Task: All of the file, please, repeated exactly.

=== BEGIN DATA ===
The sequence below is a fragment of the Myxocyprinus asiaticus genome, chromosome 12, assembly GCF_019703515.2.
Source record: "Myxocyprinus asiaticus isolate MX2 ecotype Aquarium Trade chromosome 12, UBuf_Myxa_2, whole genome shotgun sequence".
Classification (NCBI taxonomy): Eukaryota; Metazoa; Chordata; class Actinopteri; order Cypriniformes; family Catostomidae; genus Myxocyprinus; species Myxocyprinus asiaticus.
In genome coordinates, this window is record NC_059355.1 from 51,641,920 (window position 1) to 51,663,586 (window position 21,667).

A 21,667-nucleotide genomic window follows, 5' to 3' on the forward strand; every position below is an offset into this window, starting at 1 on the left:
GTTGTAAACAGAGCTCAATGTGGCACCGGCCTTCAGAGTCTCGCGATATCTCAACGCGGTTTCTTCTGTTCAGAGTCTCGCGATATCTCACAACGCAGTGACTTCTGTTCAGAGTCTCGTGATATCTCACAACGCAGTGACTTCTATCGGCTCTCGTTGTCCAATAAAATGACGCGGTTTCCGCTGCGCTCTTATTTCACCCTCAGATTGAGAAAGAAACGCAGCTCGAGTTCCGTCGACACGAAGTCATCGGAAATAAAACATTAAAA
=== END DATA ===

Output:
The sequence below is a fragment of the Myxocyprinus asiaticus genome, chromosome 12, assembly GCF_019703515.2.
Source record: "Myxocyprinus asiaticus isolate MX2 ecotype Aquarium Trade chromosome 12, UBuf_Myxa_2, whole genome shotgun sequence".
Classification (NCBI taxonomy): Eukaryota; Metazoa; Chordata; class Actinopteri; order Cypriniformes; family Catostomidae; genus Myxocyprinus; species Myxocyprinus asiaticus.
In genome coordinates, this window is record NC_059355.1 from 51,641,920 (window position 1) to 51,663,586 (window position 21,667).

A 21,667-nucleotide genomic window follows, 5' to 3' on the forward strand; every position below is an offset into this window, starting at 1 on the left:
GTTGTAAACAGAGCTCAATGTGGCACCGGCCTTCAGAGTCTCGCGATATCTCAACGCGGTTTCTTCTGTTCAGAGTCTCGCGATATCTCACAACGCAGTGACTTCTGTTCAGAGTCTCGTGATATCTCACAACGCAGTGACTTCTATCGGCTCTCGTTGTCCAATAAAATGACGCGGTTTCCGCTGCGCTCTTATTTCACCCTCAGATTGAGAAAGAAACGCAGCTCGAGTTCCGTCGACACGAAGTCATCGGAAATAAAACATTAAAA